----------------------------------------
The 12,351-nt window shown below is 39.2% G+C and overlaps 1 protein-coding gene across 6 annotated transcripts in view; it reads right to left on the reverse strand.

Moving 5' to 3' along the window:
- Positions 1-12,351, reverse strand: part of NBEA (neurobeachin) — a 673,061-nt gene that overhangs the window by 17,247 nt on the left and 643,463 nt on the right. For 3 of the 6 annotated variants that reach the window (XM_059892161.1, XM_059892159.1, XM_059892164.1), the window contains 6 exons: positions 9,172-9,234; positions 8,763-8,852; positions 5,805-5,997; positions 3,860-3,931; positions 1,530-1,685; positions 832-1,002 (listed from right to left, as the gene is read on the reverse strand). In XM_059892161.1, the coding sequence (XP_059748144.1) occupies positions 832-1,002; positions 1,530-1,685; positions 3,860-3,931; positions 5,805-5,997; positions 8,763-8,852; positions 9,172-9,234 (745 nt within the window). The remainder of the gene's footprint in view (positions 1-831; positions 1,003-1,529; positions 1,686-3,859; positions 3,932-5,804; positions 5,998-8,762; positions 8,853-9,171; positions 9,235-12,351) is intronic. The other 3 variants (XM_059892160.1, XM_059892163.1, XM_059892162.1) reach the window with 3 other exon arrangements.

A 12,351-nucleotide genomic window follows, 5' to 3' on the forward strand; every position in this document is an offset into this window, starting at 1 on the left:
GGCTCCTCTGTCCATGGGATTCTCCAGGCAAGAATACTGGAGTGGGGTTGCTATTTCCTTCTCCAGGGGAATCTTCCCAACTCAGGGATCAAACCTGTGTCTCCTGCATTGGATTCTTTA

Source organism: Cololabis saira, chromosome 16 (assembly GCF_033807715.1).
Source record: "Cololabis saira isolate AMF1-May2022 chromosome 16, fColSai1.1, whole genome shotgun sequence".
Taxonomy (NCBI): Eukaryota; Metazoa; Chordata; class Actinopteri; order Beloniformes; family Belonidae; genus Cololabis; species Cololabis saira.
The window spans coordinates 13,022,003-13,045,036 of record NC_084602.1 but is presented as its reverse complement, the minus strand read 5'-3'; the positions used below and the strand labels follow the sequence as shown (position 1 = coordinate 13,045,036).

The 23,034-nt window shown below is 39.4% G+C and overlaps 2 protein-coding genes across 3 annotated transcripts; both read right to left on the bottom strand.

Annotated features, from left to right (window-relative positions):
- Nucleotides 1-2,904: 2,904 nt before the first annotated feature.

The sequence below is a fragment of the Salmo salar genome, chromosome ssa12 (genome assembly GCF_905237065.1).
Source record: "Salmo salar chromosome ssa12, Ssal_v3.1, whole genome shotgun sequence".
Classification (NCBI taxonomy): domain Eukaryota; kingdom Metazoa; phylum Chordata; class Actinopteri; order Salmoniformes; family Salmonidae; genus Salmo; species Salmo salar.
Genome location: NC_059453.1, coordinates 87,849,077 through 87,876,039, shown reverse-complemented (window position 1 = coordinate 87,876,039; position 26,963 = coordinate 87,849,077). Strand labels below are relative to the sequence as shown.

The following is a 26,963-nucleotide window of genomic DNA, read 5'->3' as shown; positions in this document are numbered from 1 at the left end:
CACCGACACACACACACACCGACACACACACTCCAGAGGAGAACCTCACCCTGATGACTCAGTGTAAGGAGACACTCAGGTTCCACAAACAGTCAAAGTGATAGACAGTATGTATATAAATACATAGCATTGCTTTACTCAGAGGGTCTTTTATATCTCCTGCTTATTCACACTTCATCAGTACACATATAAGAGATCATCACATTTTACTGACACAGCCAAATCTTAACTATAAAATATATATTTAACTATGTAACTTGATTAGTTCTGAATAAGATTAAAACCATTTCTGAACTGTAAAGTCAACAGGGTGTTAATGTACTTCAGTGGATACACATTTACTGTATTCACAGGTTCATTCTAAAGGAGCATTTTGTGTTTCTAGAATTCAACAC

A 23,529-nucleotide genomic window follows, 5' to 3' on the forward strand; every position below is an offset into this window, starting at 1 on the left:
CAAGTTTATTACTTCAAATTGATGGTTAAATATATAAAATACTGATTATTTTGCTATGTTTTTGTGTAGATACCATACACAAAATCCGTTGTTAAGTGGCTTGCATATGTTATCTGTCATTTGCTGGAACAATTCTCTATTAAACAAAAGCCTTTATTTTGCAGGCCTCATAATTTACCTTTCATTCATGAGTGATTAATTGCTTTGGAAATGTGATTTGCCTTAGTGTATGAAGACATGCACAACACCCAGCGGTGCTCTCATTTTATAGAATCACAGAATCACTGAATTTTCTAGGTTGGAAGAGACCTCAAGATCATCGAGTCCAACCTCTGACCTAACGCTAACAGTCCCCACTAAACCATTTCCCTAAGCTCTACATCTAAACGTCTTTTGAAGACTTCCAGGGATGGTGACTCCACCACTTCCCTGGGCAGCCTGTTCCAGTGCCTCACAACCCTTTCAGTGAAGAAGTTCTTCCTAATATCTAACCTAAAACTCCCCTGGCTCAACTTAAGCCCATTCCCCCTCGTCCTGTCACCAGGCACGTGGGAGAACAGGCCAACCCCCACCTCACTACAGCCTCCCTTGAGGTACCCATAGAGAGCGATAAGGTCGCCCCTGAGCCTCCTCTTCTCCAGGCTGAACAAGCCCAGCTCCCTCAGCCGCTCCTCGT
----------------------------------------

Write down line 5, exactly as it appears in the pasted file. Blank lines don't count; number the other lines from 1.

GGCTCCTCTGTCCATGGGATTCTCCAGGCAAGAATACTGGAGTGGGGTTGCTATTTCCTTCTCCAGGGGAATCTTCCCAACTCAGGGATCAAACCTGTGTCTCCTGCATTGGATTCTTTA